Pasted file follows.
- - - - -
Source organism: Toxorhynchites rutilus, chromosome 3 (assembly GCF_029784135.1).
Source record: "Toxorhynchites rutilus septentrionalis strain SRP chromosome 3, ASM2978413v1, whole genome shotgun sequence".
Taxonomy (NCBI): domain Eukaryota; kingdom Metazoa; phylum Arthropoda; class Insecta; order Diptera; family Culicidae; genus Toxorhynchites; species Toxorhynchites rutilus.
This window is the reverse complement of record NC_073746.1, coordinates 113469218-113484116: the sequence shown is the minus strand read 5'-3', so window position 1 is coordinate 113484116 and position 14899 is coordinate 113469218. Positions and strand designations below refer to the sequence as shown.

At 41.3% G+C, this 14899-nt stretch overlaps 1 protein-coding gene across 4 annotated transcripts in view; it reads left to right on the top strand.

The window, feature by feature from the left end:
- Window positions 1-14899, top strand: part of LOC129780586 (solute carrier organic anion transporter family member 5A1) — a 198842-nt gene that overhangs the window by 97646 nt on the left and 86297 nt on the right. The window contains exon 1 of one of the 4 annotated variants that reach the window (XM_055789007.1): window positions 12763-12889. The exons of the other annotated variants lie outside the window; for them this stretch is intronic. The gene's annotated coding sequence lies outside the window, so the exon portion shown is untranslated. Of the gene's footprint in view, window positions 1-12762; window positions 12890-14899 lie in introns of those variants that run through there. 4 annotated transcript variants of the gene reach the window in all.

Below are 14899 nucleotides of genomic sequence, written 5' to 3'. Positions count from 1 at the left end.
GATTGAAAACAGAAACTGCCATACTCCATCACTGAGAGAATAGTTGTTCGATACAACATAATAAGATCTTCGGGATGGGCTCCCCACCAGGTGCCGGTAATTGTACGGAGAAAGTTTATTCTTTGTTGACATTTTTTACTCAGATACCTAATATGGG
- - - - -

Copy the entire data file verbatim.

Source organism: Toxorhynchites rutilus, chromosome 3 (assembly GCF_029784135.1).
Source record: "Toxorhynchites rutilus septentrionalis strain SRP chromosome 3, ASM2978413v1, whole genome shotgun sequence".
Taxonomy (NCBI): domain Eukaryota; kingdom Metazoa; phylum Arthropoda; class Insecta; order Diptera; family Culicidae; genus Toxorhynchites; species Toxorhynchites rutilus.
This window is the reverse complement of record NC_073746.1, coordinates 113469218-113484116: the sequence shown is the minus strand read 5'-3', so window position 1 is coordinate 113484116 and position 14899 is coordinate 113469218. Positions and strand designations below refer to the sequence as shown.

At 41.3% G+C, this 14899-nt stretch overlaps 1 protein-coding gene across 4 annotated transcripts in view; it reads left to right on the top strand.

The window, feature by feature from the left end:
- Window positions 1-14899, top strand: part of LOC129780586 (solute carrier organic anion transporter family member 5A1) — a 198842-nt gene that overhangs the window by 97646 nt on the left and 86297 nt on the right. The window contains exon 1 of one of the 4 annotated variants that reach the window (XM_055789007.1): window positions 12763-12889. The exons of the other annotated variants lie outside the window; for them this stretch is intronic. The gene's annotated coding sequence lies outside the window, so the exon portion shown is untranslated. Of the gene's footprint in view, window positions 1-12762; window positions 12890-14899 lie in introns of those variants that run through there. 4 annotated transcript variants of the gene reach the window in all.

Below are 14899 nucleotides of genomic sequence, written 5' to 3'. Positions count from 1 at the left end.
GATTGAAAACAGAAACTGCCATACTCCATCACTGAGAGAATAGTTGTTCGATACAACATAATAAGATCTTCGGGATGGGCTCCCCACCAGGTGCCGGTAATTGTACGGAGAAAGTTTATTCTTTGTTGACATTTTTTACTCAGATACCTAATATGGG